You can not use Java version 5 software on a Java 11 runtime.

You can, however, run mainframe software compiled in 1980 for 16-bit hardware on the latest z/OS 64-bit operating system and the latest IBM Z hardware. This compatibility is one of the reasons for the success of the IBM mainframe.

Backward compatibility in software has significant benefits. The most significant benefit is that you do not need to change applications with technology upgrades. This saves large amounts of effort and, thus, money for changes that bring no business benefit.

The dangers of backward compatibility

Backward compatibility also has very significant drawbacks:

  • Because you do not need to fix software for technology upgrades, backward compatibility leads to laziness in maintenance. Just because it keeps running, the whole existence of the software is lost out of sight. Development teams lose the knowledge of the functionality and sometimes even the supporting business processes. Minor changes may be made haphazardly, leading to slowly increasing code complexity. Horrific additions are made to applications, using tools like screen scraping, leading to further complexity of the IT landscape. Then, significant changes are suddenly necessary, and you are in big trouble.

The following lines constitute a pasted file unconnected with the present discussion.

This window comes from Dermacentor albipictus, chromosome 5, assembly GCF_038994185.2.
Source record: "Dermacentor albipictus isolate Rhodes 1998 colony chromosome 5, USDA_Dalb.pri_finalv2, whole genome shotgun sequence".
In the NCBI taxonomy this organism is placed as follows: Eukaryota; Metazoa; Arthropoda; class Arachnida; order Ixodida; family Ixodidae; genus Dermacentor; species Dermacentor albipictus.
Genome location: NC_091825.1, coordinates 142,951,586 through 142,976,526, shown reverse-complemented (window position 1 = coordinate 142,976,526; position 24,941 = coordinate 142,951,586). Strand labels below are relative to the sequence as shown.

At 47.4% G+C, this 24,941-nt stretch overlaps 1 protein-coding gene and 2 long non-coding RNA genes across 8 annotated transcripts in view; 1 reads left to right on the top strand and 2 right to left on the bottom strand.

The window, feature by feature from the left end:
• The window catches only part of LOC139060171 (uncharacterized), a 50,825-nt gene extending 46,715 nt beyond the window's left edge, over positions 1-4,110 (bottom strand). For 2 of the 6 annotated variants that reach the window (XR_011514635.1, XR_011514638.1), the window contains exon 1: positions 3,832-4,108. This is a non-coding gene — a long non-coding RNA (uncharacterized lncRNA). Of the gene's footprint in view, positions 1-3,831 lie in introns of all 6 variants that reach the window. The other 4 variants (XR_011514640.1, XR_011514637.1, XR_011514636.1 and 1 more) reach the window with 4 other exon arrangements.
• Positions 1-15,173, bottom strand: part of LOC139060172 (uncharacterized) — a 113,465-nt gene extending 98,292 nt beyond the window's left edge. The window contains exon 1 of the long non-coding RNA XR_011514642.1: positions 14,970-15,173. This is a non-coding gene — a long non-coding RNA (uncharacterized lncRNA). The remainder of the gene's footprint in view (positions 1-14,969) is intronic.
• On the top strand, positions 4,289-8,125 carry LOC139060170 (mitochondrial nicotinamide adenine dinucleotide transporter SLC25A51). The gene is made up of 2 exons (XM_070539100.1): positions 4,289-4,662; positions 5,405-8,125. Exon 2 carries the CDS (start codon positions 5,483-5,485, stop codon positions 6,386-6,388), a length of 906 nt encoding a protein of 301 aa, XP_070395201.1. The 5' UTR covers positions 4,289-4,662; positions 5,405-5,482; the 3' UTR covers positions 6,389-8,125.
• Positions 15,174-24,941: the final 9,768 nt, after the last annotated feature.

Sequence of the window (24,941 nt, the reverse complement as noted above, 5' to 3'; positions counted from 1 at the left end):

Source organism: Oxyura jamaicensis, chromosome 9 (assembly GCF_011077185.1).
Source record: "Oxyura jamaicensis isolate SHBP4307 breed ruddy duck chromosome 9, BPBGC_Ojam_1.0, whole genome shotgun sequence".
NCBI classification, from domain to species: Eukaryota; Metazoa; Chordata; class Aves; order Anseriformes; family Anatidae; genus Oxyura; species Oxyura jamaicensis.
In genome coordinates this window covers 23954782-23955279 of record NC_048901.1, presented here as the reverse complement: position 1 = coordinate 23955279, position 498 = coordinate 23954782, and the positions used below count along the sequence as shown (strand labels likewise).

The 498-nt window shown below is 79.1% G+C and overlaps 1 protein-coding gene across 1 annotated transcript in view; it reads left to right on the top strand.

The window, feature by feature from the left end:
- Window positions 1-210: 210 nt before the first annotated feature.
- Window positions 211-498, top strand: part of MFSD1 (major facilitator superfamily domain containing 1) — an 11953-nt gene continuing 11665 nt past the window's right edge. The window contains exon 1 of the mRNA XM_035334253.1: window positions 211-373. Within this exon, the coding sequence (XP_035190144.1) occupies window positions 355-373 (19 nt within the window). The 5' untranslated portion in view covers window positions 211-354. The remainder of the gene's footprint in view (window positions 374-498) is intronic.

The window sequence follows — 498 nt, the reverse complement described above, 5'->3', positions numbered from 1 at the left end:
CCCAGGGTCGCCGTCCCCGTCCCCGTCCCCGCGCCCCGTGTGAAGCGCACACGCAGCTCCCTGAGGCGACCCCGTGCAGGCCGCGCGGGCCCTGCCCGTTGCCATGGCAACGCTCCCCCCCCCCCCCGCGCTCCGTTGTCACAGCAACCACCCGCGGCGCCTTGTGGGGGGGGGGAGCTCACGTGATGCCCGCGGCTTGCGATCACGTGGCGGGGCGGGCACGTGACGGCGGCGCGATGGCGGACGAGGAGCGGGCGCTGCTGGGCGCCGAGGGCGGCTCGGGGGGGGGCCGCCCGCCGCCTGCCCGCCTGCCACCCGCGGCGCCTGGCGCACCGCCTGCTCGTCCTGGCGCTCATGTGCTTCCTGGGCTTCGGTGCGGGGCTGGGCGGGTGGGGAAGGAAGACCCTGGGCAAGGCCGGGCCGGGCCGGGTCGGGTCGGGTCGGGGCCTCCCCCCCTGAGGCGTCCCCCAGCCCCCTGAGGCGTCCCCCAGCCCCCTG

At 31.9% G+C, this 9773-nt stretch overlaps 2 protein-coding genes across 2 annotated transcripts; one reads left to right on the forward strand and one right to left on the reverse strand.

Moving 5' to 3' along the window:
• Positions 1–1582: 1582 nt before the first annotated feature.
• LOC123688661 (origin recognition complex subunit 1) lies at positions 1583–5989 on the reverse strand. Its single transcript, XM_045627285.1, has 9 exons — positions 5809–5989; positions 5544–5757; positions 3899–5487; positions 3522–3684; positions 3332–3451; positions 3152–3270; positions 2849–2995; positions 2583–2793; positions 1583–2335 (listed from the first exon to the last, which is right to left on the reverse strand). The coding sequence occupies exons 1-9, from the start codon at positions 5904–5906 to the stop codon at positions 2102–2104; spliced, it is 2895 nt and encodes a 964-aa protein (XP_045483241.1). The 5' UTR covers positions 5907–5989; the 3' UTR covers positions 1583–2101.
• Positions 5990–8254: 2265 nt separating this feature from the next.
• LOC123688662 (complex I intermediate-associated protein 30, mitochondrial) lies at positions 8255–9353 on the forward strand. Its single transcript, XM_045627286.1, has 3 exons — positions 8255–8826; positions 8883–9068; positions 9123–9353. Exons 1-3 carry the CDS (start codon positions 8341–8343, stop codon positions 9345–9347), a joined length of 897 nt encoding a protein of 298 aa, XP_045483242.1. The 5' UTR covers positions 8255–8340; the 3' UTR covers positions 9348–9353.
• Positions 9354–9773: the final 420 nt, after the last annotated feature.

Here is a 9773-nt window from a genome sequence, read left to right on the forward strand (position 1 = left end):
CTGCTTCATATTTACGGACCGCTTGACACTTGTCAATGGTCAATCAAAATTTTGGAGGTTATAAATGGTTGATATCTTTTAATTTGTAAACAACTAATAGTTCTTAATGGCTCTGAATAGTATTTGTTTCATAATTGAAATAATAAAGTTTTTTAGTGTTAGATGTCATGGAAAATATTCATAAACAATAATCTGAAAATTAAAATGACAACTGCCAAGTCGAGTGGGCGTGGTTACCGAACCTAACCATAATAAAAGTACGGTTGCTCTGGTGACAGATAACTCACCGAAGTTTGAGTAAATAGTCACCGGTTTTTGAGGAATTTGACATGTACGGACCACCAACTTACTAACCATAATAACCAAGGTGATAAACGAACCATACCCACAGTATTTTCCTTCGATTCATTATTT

• Backward compatibility hinders innovation. Not only can you not take advantage of modern hardware capabilities, but you also get stuck with programming and interfacing paradigms of the past. You can not exploit functionality trapped inside old programs, and it is tough to integrate through modern technologies like REST APIs.

The problem may be even more significant. Because you do not touch your code, other issues may appear.

Over the years, you will change from source code management tools. During these transitions, code can get lost, or insight into the correct versions of programs gets lost.